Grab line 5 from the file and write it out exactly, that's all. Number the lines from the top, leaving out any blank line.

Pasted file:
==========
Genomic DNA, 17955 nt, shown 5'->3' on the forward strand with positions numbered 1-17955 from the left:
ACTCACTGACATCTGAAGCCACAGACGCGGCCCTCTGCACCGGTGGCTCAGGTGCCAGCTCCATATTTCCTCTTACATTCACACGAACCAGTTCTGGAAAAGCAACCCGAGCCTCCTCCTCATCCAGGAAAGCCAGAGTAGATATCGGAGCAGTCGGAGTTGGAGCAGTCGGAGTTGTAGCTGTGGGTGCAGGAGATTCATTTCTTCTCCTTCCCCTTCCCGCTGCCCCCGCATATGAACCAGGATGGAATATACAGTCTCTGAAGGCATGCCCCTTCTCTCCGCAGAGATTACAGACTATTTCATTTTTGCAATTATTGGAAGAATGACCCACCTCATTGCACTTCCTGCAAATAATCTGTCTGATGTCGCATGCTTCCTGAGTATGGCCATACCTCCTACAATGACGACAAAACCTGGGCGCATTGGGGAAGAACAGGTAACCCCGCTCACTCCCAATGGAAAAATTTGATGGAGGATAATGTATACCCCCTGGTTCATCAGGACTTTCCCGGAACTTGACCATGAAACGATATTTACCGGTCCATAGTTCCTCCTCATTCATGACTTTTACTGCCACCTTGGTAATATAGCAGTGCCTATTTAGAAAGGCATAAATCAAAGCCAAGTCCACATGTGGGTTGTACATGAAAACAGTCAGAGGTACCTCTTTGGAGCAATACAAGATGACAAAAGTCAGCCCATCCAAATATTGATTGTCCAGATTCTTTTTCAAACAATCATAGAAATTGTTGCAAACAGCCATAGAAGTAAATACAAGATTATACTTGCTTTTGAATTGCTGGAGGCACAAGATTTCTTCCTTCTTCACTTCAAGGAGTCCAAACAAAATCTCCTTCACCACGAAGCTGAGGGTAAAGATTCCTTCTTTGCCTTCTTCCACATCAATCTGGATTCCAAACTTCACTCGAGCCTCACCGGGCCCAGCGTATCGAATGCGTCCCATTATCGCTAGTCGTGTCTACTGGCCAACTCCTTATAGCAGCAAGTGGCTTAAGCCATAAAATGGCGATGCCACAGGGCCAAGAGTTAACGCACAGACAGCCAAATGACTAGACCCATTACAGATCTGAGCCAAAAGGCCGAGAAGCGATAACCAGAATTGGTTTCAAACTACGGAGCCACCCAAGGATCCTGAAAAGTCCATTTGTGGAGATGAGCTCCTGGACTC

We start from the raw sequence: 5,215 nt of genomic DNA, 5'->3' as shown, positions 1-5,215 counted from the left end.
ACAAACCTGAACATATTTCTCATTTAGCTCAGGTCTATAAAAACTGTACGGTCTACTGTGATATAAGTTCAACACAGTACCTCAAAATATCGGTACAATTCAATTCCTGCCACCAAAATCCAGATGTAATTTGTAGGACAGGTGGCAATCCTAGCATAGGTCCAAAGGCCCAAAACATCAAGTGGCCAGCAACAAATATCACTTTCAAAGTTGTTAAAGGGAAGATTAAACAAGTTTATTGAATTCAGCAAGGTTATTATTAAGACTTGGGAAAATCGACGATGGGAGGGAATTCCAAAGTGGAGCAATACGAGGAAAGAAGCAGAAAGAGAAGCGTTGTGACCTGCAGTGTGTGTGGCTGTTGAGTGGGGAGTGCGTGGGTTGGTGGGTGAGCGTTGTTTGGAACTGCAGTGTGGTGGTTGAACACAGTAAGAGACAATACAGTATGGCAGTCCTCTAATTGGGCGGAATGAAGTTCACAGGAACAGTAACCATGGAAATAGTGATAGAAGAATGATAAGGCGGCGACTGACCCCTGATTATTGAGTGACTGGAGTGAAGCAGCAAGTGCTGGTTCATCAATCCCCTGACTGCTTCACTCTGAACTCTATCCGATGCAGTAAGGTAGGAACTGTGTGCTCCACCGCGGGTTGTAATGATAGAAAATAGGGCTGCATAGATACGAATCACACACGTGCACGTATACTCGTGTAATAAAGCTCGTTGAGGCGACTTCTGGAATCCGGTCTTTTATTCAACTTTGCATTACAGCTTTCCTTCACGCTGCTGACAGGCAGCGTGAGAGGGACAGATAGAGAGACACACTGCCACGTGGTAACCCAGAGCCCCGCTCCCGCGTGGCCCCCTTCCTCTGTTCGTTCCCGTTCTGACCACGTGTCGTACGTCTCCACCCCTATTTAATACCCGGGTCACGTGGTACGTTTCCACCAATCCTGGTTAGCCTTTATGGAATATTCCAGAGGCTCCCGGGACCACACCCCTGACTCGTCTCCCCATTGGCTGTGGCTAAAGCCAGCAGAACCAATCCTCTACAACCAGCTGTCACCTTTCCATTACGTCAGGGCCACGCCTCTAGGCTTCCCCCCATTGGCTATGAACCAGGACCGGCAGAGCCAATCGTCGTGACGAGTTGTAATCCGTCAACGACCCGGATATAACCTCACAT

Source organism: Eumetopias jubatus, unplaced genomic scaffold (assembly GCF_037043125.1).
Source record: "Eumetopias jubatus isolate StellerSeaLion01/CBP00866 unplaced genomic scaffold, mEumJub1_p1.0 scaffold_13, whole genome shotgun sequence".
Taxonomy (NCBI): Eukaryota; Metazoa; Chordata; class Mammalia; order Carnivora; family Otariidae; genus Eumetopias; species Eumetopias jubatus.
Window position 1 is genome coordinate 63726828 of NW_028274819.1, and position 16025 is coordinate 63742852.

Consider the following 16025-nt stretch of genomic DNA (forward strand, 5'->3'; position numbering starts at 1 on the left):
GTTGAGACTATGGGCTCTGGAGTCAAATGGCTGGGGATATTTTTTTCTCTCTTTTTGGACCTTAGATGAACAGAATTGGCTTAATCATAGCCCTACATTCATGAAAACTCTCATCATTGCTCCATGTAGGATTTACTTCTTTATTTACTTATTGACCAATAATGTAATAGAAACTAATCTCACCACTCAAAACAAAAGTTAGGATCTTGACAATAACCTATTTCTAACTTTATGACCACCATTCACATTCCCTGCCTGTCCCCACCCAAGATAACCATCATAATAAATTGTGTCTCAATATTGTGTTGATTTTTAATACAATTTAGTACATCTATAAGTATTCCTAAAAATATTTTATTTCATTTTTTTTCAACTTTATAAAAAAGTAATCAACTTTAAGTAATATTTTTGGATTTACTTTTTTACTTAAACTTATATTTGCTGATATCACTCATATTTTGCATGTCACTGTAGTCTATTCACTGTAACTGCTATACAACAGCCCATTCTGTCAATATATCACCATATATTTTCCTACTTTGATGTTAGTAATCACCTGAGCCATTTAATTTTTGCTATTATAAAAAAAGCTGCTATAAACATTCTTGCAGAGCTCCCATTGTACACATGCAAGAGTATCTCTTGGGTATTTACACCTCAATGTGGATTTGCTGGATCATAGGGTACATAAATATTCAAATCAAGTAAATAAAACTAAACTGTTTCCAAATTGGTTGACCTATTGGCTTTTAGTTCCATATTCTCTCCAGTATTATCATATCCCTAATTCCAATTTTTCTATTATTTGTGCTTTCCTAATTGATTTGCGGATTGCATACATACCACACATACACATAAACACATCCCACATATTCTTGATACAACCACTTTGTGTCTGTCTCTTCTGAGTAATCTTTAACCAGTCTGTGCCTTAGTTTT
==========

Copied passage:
Source organism: Eumetopias jubatus, unplaced genomic scaffold (assembly GCF_037043125.1).